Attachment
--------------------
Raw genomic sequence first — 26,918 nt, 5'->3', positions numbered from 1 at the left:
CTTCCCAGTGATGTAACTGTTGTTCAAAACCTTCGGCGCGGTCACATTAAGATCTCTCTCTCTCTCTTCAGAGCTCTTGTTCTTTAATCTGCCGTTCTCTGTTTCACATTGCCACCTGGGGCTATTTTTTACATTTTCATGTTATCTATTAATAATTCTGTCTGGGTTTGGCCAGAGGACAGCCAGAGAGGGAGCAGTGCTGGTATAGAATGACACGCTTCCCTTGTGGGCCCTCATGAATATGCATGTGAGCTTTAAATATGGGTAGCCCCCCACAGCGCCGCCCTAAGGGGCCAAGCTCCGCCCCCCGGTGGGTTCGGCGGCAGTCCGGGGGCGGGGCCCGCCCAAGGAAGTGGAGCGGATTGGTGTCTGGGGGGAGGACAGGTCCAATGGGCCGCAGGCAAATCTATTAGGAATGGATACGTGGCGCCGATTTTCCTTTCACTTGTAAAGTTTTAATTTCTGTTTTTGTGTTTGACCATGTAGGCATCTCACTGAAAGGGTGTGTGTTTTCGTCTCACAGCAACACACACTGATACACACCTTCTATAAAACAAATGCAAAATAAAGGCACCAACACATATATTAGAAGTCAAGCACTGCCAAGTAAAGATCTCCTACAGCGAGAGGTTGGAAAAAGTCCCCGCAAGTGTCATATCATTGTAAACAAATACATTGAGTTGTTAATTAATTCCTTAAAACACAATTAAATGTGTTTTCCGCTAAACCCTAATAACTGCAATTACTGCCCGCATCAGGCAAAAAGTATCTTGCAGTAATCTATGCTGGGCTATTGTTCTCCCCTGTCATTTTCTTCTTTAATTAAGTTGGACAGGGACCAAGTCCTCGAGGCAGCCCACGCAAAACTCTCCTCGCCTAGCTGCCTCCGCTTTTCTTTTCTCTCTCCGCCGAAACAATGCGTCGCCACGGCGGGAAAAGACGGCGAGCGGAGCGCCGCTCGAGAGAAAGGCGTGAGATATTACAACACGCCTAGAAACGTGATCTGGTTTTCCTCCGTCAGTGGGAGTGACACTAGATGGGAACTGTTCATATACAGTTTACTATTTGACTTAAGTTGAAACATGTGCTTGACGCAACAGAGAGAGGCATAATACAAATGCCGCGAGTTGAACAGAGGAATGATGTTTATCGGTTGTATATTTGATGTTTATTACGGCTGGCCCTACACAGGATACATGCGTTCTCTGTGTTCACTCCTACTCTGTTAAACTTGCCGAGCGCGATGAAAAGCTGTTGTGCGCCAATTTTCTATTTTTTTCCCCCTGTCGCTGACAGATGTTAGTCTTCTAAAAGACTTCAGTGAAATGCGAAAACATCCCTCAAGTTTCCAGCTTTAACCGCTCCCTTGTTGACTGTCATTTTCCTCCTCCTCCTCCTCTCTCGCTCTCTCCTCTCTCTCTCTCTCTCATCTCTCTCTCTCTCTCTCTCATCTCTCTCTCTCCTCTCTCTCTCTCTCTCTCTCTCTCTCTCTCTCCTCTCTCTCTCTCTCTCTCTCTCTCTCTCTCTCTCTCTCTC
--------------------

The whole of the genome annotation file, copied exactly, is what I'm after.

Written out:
Raw genomic sequence first — 26,918 nt, 5'->3', positions numbered from 1 at the left:
CTTCCCAGTGATGTAACTGTTGTTCAAAACCTTCGGCGCGGTCACATTAAGATCTCTCTCTCTCTCTTCAGAGCTCTTGTTCTTTAATCTGCCGTTCTCTGTTTCACATTGCCACCTGGGGCTATTTTTTACATTTTCATGTTATCTATTAATAATTCTGTCTGGGTTTGGCCAGAGGACAGCCAGAGAGGGAGCAGTGCTGGTATAGAATGACACGCTTCCCTTGTGGGCCCTCATGAATATGCATGTGAGCTTTAAATATGGGTAGCCCCCCACAGCGCCGCCCTAAGGGGCCAAGCTCCGCCCCCCGGTGGGTTCGGCGGCAGTCCGGGGGCGGGGCCCGCCCAAGGAAGTGGAGCGGATTGGTGTCTGGGGGGAGGACAGGTCCAATGGGCCGCAGGCAAATCTATTAGGAATGGATACGTGGCGCCGATTTTCCTTTCACTTGTAAAGTTTTAATTTCTGTTTTTGTGTTTGACCATGTAGGCATCTCACTGAAAGGGTGTGTGTTTTCGTCTCACAGCAACACACACTGATACACACCTTCTATAAAACAAATGCAAAATAAAGGCACCAACACATATATTAGAAGTCAAGCACTGCCAAGTAAAGATCTCCTACAGCGAGAGGTTGGAAAAAGTCCCCGCAAGTGTCATATCATTGTAAACAAATACATTGAGTTGTTAATTAATTCCTTAAAACACAATTAAATGTGTTTTCCGCTAAACCCTAATAACTGCAATTACTGCCCGCATCAGGCAAAAAGTATCTTGCAGTAATCTATGCTGGGCTATTGTTCTCCCCTGTCATTTTCTTCTTTAATTAAGTTGGACAGGGACCAAGTCCTCGAGGCAGCCCACGCAAAACTCTCCTCGCCTAGCTGCCTCCGCTTTTCTTTTCTCTCTCCGCCGAAACAATGCGTCGCCACGGCGGGAAAAGACGGCGAGCGGAGCGCCGCTCGAGAGAAAGGCGTGAGATATTACAACACGCCTAGAAACGTGATCTGGTTTTCCTCCGTCAGTGGGAGTGACACTAGATGGGAACTGTTCATATACAGTTTACTATTTGACTTAAGTTGAAACATGTGCTTGACGCAACAGAGAGAGGCATAATACAAATGCCGCGAGTTGAACAGAGGAATGATGTTTATCGGTTGTATATTTGATGTTTATTACGGCTGGCCCTACACAGGATACATGCGTTCTCTGTGTTCACTCCTACTCTGTTAAACTTGCCGAGCGCGATGAAAAGCTGTTGTGCGCCAATTTTCTATTTTTTTCCCCCTGTCGCTGACAGATGTTAGTCTTCTAAAAGACTTCAGTGAAATGCGAAAACATCCCTCAAGTTTCCAGCTTTAACCGCTCCCTTGTTGACTGTCATTTTCCTCCTCCTCCTCCTCTCTCGCTCTCTCCTCTCTCTCTCTCTCTCATCTCTCTCTCTCTCTCTCTCATCTCTCTCTCTCCTCTCTCTCTCTCTCTCTCTCTCTCTCTCTCTCCTCTCTCTCTCTCTCTCTCTCTCTCTCTCTCTCTCTCTCTC